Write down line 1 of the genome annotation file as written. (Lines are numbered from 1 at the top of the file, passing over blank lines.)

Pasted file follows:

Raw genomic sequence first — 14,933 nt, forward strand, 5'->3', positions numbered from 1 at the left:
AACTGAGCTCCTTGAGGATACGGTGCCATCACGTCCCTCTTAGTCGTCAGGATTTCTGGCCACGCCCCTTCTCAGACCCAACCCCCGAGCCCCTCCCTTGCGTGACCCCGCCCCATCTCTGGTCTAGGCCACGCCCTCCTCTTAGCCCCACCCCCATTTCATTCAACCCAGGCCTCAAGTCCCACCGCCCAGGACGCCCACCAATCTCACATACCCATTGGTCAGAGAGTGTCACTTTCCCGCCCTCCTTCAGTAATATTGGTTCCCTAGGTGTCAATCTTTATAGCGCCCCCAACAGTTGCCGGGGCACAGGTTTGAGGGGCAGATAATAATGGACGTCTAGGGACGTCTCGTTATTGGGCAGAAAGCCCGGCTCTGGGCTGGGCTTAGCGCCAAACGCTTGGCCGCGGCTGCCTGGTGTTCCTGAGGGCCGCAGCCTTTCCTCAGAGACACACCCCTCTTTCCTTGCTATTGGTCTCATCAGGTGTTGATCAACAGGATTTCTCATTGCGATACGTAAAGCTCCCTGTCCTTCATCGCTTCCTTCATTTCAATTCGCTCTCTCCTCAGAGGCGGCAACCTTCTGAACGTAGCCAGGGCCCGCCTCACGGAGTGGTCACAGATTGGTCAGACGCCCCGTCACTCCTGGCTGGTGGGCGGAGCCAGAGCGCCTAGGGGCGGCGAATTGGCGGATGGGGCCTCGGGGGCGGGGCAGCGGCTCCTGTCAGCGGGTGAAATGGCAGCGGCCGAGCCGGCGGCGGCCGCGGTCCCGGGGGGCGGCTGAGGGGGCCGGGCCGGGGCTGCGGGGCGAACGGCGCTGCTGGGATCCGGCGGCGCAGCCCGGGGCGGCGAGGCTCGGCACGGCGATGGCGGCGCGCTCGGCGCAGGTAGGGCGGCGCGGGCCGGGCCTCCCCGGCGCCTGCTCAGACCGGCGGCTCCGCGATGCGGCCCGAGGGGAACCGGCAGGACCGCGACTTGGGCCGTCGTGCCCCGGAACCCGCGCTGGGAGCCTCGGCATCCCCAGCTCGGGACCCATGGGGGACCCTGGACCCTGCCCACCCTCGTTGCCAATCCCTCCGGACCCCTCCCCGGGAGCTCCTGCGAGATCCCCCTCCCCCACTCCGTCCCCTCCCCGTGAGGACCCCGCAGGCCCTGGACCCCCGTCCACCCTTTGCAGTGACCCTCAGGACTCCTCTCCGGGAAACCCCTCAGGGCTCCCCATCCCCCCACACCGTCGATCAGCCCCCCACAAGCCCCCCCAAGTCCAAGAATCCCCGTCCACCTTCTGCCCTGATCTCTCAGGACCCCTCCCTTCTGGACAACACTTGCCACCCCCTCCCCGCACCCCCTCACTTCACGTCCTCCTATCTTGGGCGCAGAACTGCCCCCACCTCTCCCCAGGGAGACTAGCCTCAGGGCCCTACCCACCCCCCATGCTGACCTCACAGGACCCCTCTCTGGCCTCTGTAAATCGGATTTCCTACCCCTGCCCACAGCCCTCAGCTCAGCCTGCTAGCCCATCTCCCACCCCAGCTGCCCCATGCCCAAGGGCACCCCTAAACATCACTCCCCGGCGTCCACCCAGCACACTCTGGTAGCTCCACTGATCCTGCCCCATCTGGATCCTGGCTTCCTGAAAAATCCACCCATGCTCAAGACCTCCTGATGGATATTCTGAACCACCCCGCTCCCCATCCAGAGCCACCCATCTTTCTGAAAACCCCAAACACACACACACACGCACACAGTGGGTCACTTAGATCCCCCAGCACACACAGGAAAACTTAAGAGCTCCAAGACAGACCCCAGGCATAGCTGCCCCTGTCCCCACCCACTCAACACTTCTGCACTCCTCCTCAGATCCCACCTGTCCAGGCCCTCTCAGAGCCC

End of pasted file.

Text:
Raw genomic sequence first — 14,933 nt, forward strand, 5'->3', positions numbered from 1 at the left: